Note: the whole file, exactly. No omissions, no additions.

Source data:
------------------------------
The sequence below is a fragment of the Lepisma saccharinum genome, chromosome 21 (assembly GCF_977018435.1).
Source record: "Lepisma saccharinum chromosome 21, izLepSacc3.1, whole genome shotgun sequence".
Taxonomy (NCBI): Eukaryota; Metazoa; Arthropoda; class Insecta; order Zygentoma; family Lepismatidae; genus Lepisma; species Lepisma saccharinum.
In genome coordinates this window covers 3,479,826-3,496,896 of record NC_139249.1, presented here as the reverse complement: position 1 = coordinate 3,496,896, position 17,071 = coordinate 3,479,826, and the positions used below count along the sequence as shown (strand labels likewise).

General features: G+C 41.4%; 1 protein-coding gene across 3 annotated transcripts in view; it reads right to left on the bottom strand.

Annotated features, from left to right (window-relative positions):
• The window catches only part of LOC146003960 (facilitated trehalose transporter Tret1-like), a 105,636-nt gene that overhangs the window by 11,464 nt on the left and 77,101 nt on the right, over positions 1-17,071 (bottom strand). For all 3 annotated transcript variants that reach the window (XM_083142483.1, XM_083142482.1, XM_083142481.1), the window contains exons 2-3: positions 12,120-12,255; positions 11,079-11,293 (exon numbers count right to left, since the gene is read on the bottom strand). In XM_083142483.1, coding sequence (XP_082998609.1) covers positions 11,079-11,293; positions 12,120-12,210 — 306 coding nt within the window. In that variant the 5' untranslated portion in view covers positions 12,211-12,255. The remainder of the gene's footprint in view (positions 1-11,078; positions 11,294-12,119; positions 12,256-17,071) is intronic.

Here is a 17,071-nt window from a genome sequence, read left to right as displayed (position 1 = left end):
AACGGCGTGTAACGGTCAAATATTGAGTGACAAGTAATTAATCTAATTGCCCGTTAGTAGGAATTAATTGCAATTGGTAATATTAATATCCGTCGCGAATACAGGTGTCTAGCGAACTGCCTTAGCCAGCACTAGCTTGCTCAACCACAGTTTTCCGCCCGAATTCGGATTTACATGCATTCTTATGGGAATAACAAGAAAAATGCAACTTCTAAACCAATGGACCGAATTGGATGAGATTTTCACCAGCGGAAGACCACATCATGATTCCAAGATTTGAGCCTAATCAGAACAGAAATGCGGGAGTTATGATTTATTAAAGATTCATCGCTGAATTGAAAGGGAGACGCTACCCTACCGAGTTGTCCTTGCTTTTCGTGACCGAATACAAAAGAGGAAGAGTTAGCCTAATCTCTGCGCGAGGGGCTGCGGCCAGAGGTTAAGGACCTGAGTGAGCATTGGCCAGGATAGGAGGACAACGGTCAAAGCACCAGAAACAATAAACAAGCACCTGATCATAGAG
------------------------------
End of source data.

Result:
The sequence below is a fragment of the Lepisma saccharinum genome, chromosome 21 (assembly GCF_977018435.1).
Source record: "Lepisma saccharinum chromosome 21, izLepSacc3.1, whole genome shotgun sequence".
Taxonomy (NCBI): Eukaryota; Metazoa; Arthropoda; class Insecta; order Zygentoma; family Lepismatidae; genus Lepisma; species Lepisma saccharinum.
In genome coordinates this window covers 3,479,826-3,496,896 of record NC_139249.1, presented here as the reverse complement: position 1 = coordinate 3,496,896, position 17,071 = coordinate 3,479,826, and the positions used below count along the sequence as shown (strand labels likewise).

General features: G+C 41.4%; 1 protein-coding gene across 3 annotated transcripts in view; it reads right to left on the bottom strand.

Annotated features, from left to right (window-relative positions):
• The window catches only part of LOC146003960 (facilitated trehalose transporter Tret1-like), a 105,636-nt gene that overhangs the window by 11,464 nt on the left and 77,101 nt on the right, over positions 1-17,071 (bottom strand). For all 3 annotated transcript variants that reach the window (XM_083142483.1, XM_083142482.1, XM_083142481.1), the window contains exons 2-3: positions 12,120-12,255; positions 11,079-11,293 (exon numbers count right to left, since the gene is read on the bottom strand). In XM_083142483.1, coding sequence (XP_082998609.1) covers positions 11,079-11,293; positions 12,120-12,210 — 306 coding nt within the window. In that variant the 5' untranslated portion in view covers positions 12,211-12,255. The remainder of the gene's footprint in view (positions 1-11,078; positions 11,294-12,119; positions 12,256-17,071) is intronic.

Here is a 17,071-nt window from a genome sequence, read left to right as displayed (position 1 = left end):
AACGGCGTGTAACGGTCAAATATTGAGTGACAAGTAATTAATCTAATTGCCCGTTAGTAGGAATTAATTGCAATTGGTAATATTAATATCCGTCGCGAATACAGGTGTCTAGCGAACTGCCTTAGCCAGCACTAGCTTGCTCAACCACAGTTTTCCGCCCGAATTCGGATTTACATGCATTCTTATGGGAATAACAAGAAAAATGCAACTTCTAAACCAATGGACCGAATTGGATGAGATTTTCACCAGCGGAAGACCACATCATGATTCCAAGATTTGAGCCTAATCAGAACAGAAATGCGGGAGTTATGATTTATTAAAGATTCATCGCTGAATTGAAAGGGAGACGCTACCCTACCGAGTTGTCCTTGCTTTTCGTGACCGAATACAAAAGAGGAAGAGTTAGCCTAATCTCTGCGCGAGGGGCTGCGGCCAGAGGTTAAGGACCTGAGTGAGCATTGGCCAGGATAGGAGGACAACGGTCAAAGCACCAGAAACAATAAACAAGCACCTGATCATAGAG